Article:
guilty.1 When Dasein understandingly lets itself be called forth to this possibility, this includes its becoming free for the call-its readiness for the potentiality of getting appealed to. In understanding the call, Dasein is in thrall to [hörig] its ownmost possibility of existence. It has chosen itself.
In so choosing, Dasein makes possible its ownmost Being-guilty, which remains closed off from the they-self. The common sense of the "they" knows only the satisfying of manipulable rules and public norms and the failure to satisfy them. It reckons up infractions of them and tries to balance them off. It has slunk away from its ownmost Being-guilty so as to be able to talk more loudly about making "mistakes". But in the appeal, the they-self gets called to [ angerufen] the ownmost Being-guilty of the Self. Understanding the call is choosing; but it is not a choosing of conscience, which as such cannot be chosen. What is chosen is having-a-conscience as Being-free for one's ownmost Being-guilty. "Understanding the appeal" means "wanting to have a conscience".
This does not mean that one wants to have a 'good conscience', still less that one cultivates the call voluntarily; it means solely that one is ready to be appealed to. Wanting to have a conscience is just as far from seeking out one's factical indebtednesses as it is from the tendency to liberation from guilt in the sense of the essential 'guilty'.
Wanting to have a conscience is rather the most primordial existentiell presupposition for the possibility of factically coming to owe something. In understanding the call, Dasein lets its ownmost Self take action in itself [in sich handeln] in terms of that potentiality-for-Being which it has chosen. Only so can it be answerable [verantwortlich]. Factically, however, any taking action is necessarily 'conscienceless', not only because it may fail to avoid some factical moral indebtedness, but because, on the null basis of its null projection, it has, in Being with Others, already · become guilty towards them. Thus one's wanting-to-have-a-conscience becomes the taking-over of that essential consciencelessness within which alone the existentiell possibility of being 'good' subsists.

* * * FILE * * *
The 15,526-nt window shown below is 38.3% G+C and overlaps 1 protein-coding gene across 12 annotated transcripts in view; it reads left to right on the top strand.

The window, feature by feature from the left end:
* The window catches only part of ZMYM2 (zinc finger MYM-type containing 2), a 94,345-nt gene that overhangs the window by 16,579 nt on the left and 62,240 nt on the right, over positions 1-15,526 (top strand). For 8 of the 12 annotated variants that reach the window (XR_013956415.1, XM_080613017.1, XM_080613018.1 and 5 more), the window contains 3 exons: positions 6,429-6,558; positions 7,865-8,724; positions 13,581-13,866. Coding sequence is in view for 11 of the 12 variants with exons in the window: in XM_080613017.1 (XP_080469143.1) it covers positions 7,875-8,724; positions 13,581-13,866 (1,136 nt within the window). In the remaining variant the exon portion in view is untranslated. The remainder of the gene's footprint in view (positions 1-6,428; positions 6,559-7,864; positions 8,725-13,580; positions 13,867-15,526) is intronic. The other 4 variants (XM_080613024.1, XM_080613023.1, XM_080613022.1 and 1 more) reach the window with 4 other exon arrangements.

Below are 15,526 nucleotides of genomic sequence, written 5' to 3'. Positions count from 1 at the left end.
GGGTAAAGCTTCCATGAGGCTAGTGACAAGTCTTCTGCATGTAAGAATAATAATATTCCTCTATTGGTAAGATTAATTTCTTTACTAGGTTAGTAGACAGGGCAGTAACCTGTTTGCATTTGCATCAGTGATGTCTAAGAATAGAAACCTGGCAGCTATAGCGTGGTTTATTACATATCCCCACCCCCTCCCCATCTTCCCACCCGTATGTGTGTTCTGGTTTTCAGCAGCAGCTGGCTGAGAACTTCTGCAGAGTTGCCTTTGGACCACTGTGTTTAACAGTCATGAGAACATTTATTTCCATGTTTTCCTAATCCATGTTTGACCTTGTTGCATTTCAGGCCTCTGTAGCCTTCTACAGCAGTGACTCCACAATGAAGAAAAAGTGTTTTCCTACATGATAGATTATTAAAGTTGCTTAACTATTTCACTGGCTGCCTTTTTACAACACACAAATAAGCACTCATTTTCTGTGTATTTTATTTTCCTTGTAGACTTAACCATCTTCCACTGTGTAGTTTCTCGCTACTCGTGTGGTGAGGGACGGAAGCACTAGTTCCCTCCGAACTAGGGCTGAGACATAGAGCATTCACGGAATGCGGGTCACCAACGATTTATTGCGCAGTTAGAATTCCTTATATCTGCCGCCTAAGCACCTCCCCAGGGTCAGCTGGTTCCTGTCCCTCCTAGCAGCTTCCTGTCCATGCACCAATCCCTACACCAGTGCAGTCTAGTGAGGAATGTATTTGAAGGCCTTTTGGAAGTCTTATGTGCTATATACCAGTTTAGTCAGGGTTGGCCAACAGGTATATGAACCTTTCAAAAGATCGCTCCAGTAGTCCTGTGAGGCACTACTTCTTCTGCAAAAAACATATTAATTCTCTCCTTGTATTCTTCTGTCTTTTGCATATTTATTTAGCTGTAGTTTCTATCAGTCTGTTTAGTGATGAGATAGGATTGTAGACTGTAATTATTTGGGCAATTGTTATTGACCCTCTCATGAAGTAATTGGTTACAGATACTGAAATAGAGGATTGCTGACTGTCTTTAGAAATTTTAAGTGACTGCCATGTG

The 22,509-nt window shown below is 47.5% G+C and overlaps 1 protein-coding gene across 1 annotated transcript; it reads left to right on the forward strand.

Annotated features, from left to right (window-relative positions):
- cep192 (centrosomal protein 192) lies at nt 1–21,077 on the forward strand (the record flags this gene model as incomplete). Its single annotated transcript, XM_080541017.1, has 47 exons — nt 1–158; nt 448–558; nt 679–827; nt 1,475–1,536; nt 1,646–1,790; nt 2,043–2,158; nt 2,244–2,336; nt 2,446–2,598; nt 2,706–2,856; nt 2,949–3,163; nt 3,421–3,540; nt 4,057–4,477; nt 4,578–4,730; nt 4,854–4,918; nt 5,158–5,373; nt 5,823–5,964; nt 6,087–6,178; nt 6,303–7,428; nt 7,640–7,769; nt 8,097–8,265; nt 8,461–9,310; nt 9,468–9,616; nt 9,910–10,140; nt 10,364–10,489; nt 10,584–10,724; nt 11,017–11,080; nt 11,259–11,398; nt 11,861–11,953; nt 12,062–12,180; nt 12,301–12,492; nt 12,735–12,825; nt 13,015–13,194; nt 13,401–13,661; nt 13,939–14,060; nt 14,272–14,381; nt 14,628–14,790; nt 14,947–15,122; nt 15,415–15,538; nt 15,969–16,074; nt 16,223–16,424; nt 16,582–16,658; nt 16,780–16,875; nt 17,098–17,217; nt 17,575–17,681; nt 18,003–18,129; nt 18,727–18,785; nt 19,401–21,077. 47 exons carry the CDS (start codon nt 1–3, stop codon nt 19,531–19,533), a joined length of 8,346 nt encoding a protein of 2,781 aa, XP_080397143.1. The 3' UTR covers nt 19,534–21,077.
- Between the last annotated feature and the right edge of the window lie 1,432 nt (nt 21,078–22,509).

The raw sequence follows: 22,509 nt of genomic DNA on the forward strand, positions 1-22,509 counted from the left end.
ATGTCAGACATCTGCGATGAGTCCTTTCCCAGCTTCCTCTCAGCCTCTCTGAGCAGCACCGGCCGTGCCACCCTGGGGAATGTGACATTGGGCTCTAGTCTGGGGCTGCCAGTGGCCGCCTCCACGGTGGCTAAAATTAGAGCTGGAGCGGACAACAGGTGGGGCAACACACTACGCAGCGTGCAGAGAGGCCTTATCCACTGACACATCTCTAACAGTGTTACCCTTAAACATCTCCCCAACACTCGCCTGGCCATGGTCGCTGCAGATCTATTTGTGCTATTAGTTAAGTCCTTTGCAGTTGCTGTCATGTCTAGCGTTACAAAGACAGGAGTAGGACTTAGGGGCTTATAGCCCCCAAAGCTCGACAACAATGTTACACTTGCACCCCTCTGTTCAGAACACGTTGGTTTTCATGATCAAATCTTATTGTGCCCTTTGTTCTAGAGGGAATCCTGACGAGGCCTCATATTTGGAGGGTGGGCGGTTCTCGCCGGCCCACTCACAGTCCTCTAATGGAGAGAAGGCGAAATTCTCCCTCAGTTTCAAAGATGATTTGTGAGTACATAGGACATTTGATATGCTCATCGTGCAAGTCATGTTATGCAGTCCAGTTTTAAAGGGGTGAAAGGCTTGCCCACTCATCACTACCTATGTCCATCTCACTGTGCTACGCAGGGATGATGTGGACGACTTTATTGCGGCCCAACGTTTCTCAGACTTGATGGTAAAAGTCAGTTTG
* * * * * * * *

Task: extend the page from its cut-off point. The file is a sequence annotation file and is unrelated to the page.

Though the call gives no information, it is not merely critical; it is positive, in that it discloses Dasein's most primordial potentiality-for-Being as Being-guilty. Thus conscience manifests itself as an attestation which belongs to Dasein's Being-an attestation in which conscience calls Dasein itself face to face with its ownmost potentiality-for-Being. Is there an existentially more concrete way of determining the character of the
1 'Schuldigwerdenkönnen'. This 'ownmost authentic' sense of 'schuldig werden' is presumably to be contrasted with the sense to which we have called attention in notes 2 and 4, p. 327, H. 282 above, and which we have expressed by the phrase 'come to owe'. When it seems to us that Heidegger has the authentic sense in mind, we shall express it by the phrase 'become guilty', though this device exaggerates a contrast which would not be felt so sharply by the German reader.